In an article that first appeared in the Winter 2017 issue of RECOVERY, Matthew Tait, Partner at BDO, and Matt Hill, Senior Associate at Osborne Clarke, put together a blueprint for practitioners considering turnaround work.

From a corporate’s perspective, the significant differences between ‘turnaround’, ‘restructuring’, and ‘insolvency’ can be unclear. However, the differences are important; not least for the practitioner who wishes to undertake mutually rewarding and potentially long-term client engagements.

The challenge in achieving clarity arises because the end points of insolvency and restructuring tend to be more certain when compared to turnaround. If ‘turnaround’ has a single definitional issue, it is that of the measurement of its delivery: the measurement of position, pace and progress.

Defining any concept is hard. When that concept (turnaround) relates to a series of inter-connected activities that may (or may not) share the same broad terminology and objectives as other concepts (eg restructuring), it becomes harder. To put it very broadly, restructuring re-cuts the cloth. Turnaround re-weaves the cloth. So, for the purposes of this article, we will use the following definitions:

Turnaround is the coordinated and measurable activity (eg operational, financial, legal) that addresses the underperformance of a business (or business unit) over an extended period with the objective of stabilising the business and securing, or increasing, value for its stakeholders. The extent to which both the ‘pace’ of turnaround and ‘progress’ is required will depend on the entity’s opening ‘position’.

Restructuring is more narrow, and defined as the specific actions that address financial risk, commonly with respect to debt. It does not address directly the interrelated activities of the business itself. Consequently, a business can be ‘restructured’ but still remain underperforming.

The objective of a turnaround (medium to long term) and a restructuring (short term) may be the same, eg the avoidance of an insolvency event. So, unsurprisingly, turnaround commonly involves some level

of restructuring. But the skills and approach differ greatly. Importantly, the need for turnaround has to be identified and agreed to by management as their participation is a critical success factor.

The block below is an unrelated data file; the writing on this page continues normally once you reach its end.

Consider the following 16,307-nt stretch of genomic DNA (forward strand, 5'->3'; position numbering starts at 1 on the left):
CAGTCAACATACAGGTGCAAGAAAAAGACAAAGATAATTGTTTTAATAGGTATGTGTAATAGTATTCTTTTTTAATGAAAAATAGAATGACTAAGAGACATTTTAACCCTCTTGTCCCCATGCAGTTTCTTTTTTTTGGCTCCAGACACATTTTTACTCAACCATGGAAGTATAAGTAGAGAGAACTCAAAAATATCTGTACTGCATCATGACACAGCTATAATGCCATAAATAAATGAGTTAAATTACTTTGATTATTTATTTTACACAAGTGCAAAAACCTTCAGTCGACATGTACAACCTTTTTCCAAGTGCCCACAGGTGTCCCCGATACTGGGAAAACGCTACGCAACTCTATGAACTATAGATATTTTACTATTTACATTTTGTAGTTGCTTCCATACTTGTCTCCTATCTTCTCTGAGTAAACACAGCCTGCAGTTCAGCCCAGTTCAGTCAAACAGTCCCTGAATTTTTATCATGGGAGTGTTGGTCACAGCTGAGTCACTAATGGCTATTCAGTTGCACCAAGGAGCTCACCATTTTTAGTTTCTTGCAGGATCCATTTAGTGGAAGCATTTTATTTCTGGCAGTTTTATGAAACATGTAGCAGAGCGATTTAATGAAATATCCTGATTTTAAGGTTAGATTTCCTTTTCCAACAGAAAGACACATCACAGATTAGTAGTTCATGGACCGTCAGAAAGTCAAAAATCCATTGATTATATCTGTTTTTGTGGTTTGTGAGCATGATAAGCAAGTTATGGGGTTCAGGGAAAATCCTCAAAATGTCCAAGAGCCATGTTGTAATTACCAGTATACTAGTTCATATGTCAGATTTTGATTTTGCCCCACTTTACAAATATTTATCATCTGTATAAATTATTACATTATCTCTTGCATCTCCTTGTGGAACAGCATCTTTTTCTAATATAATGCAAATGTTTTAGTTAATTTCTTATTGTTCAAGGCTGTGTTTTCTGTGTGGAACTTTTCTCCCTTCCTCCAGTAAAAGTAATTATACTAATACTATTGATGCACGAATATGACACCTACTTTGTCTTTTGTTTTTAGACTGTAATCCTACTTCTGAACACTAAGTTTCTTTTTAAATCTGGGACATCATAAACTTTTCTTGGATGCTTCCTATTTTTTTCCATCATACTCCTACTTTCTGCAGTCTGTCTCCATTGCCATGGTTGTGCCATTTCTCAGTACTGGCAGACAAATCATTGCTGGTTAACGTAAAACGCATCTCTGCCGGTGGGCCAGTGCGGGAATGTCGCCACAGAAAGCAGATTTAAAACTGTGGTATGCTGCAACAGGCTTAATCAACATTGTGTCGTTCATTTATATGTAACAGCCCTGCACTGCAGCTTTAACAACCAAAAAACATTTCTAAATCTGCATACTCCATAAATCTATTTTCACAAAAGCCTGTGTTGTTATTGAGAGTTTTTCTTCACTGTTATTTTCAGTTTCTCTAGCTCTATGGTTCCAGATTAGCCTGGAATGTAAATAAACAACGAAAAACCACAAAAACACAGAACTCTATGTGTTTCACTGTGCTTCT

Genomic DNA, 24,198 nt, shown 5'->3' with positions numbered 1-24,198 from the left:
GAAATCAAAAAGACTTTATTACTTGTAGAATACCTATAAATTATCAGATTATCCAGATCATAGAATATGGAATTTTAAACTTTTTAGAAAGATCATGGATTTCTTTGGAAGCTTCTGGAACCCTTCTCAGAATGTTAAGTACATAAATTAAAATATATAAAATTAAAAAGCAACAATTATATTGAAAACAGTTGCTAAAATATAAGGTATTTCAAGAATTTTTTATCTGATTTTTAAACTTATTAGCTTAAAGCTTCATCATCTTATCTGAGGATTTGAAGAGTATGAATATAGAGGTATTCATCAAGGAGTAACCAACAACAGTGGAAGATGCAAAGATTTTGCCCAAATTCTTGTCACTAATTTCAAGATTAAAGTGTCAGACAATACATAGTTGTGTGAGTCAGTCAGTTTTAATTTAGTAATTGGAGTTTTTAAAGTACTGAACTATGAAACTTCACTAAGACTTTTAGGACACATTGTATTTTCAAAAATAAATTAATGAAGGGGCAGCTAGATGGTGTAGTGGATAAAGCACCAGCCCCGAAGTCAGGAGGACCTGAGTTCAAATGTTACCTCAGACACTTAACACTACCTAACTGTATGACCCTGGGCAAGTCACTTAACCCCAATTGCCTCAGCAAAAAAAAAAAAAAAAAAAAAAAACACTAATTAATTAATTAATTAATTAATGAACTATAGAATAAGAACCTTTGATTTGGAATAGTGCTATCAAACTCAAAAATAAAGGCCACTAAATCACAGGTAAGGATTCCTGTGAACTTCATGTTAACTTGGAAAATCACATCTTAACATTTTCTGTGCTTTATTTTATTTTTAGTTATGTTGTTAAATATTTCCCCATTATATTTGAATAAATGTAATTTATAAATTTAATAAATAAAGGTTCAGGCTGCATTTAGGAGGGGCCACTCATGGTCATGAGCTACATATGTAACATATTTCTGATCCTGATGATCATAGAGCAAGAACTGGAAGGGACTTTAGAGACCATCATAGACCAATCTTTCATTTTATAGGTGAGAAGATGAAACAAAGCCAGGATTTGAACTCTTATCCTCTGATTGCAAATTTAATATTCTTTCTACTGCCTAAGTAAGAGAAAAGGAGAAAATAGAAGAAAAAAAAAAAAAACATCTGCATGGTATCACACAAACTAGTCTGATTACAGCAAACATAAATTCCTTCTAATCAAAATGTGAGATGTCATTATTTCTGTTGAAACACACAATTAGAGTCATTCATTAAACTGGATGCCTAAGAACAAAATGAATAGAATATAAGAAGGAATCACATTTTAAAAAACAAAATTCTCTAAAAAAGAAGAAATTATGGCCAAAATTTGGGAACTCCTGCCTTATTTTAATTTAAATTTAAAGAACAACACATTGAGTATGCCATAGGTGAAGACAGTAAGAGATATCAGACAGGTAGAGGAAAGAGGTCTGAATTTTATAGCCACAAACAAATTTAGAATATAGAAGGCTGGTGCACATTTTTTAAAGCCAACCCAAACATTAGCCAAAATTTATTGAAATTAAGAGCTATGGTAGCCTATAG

When are turnaround skills needed?

Many of the skills and experiences acquired by insolvency practitioners are transferable and valuable to the delivery of a successful turnaround. As always, the maximisation of the value of those skills requires practitioners to carefully consider the commitment of their resources. For turnaround, this commitment can be considerable and correlates strongly with the challenge of measurement. The skills of others (including turnaround professionals and other specialists) may also of course be required or desirable.

While not a unanimously held view, some more hawkish economists forecast that the UK economy will contract at some point next year and enter a recessionary phase. However, the adage that it takes three economists to predict a change rings true: one says ‘up’, one says ‘down’, one says ‘no change’. One is always right.

But what seems more certain is that the correlation between economic recession and the rates of corporate failure is not as strong as it once was.

The recent 0.25 per cent base rate increase (and the prospect of more) combined with historic levels of consumer debt would classically indicate a roll-on impact on many sectors eg retail, leisure and residential construction. However, it seems that other macro-economic and political factors will be of equal if not greater influence. It is the authors’ view that the weight of these other factors will mean that any relationship between interest rates, debt and insolvency is either broken or substantially diluted. In turn, practitioners may wish to think again as to the value of turnaround services.

Broadly, there are two other factors that practitioners may wish to consider:

  • The inevitability of performance issues during the average corporate life-cycle. Even the most successful companies are likely to face performance issues at some stage. While the scale will differ, there will always be a demand for effective advice to help companies navigate choppy waters.